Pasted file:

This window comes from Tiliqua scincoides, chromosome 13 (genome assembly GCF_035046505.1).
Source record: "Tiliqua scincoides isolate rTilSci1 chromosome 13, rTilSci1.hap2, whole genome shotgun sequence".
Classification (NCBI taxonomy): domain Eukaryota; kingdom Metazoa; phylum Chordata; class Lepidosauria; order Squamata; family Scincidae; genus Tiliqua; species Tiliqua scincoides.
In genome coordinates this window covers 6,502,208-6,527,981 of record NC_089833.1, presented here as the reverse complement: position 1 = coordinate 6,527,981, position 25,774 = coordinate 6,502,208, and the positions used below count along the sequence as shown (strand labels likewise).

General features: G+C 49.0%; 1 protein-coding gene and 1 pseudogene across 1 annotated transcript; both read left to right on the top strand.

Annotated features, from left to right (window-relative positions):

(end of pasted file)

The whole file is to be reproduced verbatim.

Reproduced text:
This window comes from Tiliqua scincoides, chromosome 13 (genome assembly GCF_035046505.1).
Source record: "Tiliqua scincoides isolate rTilSci1 chromosome 13, rTilSci1.hap2, whole genome shotgun sequence".
Classification (NCBI taxonomy): domain Eukaryota; kingdom Metazoa; phylum Chordata; class Lepidosauria; order Squamata; family Scincidae; genus Tiliqua; species Tiliqua scincoides.
In genome coordinates this window covers 6,502,208-6,527,981 of record NC_089833.1, presented here as the reverse complement: position 1 = coordinate 6,527,981, position 25,774 = coordinate 6,502,208, and the positions used below count along the sequence as shown (strand labels likewise).

General features: G+C 49.0%; 1 protein-coding gene and 1 pseudogene across 1 annotated transcript; both read left to right on the top strand.

Annotated features, from left to right (window-relative positions):